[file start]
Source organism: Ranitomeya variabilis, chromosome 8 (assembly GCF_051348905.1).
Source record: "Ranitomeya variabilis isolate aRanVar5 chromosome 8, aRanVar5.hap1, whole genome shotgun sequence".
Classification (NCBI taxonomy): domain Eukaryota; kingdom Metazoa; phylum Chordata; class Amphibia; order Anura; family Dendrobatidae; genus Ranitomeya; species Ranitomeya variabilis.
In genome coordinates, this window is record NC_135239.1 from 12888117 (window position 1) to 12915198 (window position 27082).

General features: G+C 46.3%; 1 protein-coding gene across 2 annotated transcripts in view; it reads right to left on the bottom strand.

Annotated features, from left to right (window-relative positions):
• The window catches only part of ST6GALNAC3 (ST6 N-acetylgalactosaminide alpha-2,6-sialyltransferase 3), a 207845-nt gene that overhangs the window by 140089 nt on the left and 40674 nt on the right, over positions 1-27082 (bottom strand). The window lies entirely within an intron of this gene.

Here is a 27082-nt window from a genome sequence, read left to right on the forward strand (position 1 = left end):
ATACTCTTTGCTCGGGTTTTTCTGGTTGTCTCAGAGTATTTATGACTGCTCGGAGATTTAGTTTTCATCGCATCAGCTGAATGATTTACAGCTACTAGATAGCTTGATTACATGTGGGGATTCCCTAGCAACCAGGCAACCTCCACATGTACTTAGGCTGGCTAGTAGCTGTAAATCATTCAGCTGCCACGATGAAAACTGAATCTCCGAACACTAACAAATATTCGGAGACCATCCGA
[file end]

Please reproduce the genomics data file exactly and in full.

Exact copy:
Source organism: Ranitomeya variabilis, chromosome 8 (assembly GCF_051348905.1).
Source record: "Ranitomeya variabilis isolate aRanVar5 chromosome 8, aRanVar5.hap1, whole genome shotgun sequence".
Classification (NCBI taxonomy): domain Eukaryota; kingdom Metazoa; phylum Chordata; class Amphibia; order Anura; family Dendrobatidae; genus Ranitomeya; species Ranitomeya variabilis.
In genome coordinates, this window is record NC_135239.1 from 12888117 (window position 1) to 12915198 (window position 27082).

General features: G+C 46.3%; 1 protein-coding gene across 2 annotated transcripts in view; it reads right to left on the bottom strand.

Annotated features, from left to right (window-relative positions):
• The window catches only part of ST6GALNAC3 (ST6 N-acetylgalactosaminide alpha-2,6-sialyltransferase 3), a 207845-nt gene that overhangs the window by 140089 nt on the left and 40674 nt on the right, over positions 1-27082 (bottom strand). The window lies entirely within an intron of this gene.

Here is a 27082-nt window from a genome sequence, read left to right on the forward strand (position 1 = left end):
ATACTCTTTGCTCGGGTTTTTCTGGTTGTCTCAGAGTATTTATGACTGCTCGGAGATTTAGTTTTCATCGCATCAGCTGAATGATTTACAGCTACTAGATAGCTTGATTACATGTGGGGATTCCCTAGCAACCAGGCAACCTCCACATGTACTTAGGCTGGCTAGTAGCTGTAAATCATTCAGCTGCCACGATGAAAACTGAATCTCCGAACACTAACAAATATTCGGAGACCATCCGA